Living here at The Fahm is so relentlessly physical that your brain and your body are utterly occupied: if it doesn't work, you're missing a part. The physical relationship to this reality is very grounding - an experience that is at once so humbling, and yet one that has nothing to do with "who you are". Instead, it has everything to do with irrevocable (T)ruths: fire burns when you touch it and you'll freeze to death very quickly without it, your nearest neighbor is also your dearest friend in hard times, 20 mph wind at 10 degrees Fahrenheit is really, really cold, bears really do shit in the woods, and survival without electricity in the 21st century is possible, even for 11 days without power in the dead of Winter.
In the grips of my vocational crisis, when I think too much about how my life now is so very much like the lives of the Fahm women fulfilling traditional female roles who dwelt here before me, well, as it does with so many things Existential - or as we say around here, Extra Stencil - my brain slams on the brakes, hits the Escape key, and begins circling around chasing its tail. I’ve always been the outspoken feminist in the crowd arguing that women can do anything men do that doesn't require an actual penis, and for the last umpteen years I've walked the talk, operating in a male-dominated professional environment with some success. And now here I am, working the work of another type altogether, which is not exactly how I imagined my career, such as it is, would evolve.
The simple answer about how we ended up here is, Raj lost his job, and then I lost my job just as all hell broke loose on Wall Street in late 2008. We couldn't afford to live in California anymore and pay the mortgage on our home in the San Francisco Bay Area, and have medical insurance. Leaving the Bay Area was hard. Our house sits on a ridge road a thousand feet up in the hills, near the University of California campus. The house has 3 bedrooms with just enough baths in a plenty big layout, a stunning 180-degree view of the East Bay to our left, the City of San Francisco straight ahead, the Golden Gate Bridge just to the right of the City, and Sausalito and Marin to the right of the bridge. The view can only be called a Million Dollar View (so long as we keep the wisteria trimmed and the window glass reasonably clean).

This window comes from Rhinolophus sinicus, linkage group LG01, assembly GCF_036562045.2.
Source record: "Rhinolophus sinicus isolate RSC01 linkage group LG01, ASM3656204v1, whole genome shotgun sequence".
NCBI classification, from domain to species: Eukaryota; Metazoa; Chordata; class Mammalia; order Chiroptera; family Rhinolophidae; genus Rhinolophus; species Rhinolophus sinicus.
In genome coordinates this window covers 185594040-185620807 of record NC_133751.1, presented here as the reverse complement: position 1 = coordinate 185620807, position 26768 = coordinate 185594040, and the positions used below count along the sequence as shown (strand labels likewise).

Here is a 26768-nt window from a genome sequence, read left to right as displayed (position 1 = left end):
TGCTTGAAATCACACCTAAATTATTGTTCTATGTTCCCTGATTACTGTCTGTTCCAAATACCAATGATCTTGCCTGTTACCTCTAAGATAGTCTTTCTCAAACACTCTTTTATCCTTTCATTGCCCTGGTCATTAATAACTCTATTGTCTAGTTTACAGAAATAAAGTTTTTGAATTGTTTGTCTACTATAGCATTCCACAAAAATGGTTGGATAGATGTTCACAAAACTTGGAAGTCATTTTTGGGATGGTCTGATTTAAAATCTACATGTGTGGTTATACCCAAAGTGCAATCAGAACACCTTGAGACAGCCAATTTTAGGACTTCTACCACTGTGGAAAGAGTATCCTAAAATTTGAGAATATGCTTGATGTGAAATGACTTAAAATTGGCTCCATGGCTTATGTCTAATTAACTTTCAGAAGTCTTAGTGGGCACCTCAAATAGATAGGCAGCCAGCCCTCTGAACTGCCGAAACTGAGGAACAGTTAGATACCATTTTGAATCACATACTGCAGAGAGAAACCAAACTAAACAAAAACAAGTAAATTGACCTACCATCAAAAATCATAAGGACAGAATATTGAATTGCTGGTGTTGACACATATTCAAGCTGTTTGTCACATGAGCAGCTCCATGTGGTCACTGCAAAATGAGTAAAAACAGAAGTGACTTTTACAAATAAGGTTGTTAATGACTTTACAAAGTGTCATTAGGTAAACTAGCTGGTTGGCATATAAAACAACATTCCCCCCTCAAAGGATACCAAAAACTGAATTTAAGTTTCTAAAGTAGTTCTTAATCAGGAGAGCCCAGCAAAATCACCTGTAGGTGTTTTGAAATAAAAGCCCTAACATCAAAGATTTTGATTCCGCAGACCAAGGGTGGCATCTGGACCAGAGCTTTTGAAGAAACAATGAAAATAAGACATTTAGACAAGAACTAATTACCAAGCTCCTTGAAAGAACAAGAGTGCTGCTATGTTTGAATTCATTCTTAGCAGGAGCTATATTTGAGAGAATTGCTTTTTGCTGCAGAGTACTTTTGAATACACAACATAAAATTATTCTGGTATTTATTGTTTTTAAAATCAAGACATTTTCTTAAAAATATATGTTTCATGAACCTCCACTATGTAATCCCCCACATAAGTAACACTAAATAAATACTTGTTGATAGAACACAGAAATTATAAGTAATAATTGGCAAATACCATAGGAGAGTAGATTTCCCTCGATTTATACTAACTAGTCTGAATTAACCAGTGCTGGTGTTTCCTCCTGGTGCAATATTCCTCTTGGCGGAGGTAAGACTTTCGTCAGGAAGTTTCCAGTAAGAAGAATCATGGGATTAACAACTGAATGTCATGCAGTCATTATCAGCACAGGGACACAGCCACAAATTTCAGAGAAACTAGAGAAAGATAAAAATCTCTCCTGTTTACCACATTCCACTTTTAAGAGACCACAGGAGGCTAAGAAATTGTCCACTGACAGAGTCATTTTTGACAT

We planted native grasses in our front yard alongside a dwarf lemon tree, a dwarf lime tree, and an ornamental plum. We kept a small vegetable garden in raised beds in our back yard, which is also where Raj put the croquet course, next to the pond and the stream he designed and built, near our two cherry trees (one ornamental, one fruity). There was a small workbench and art studio space set aside for me in our garage, and I had a membership at the local Y.M.C.A. with a standing date to visit the downtown Berkeley Farmer’s Market on Sunday mornings with my friend Ruth. Raj had his own rituals of many years standing, such as nearly always working outside when the weather was fine, keeping a goodly supply of easily available chaat in the pantry, coasting his motorcycle through the twisted turns of Grizzly Peak Blvd., and surrendering his after-the-cereal-is-gone milk bowl to his cat, Schnitty.
Several of our friends lived nearby, some of whom Raj has known since his childhood growing up in India, some of whom even lived within walking distance. We had BBQs and watched the Celtics, hosted parties on behalf of friends, and had plenty of parties of our own including one New Year’s Eve party that has since become legendary. Through the course of a single very jolly evening, one person left in a huff – on foot, while two people passed out, one of whom was gloriously sick before falling over. Toward the end of the evening, our friend Audrey turned to me saying, “Wow Sara – three down! GREAT party!!” And while I have many shortcomings and peculiarities, it is true that I do throw a really good bash.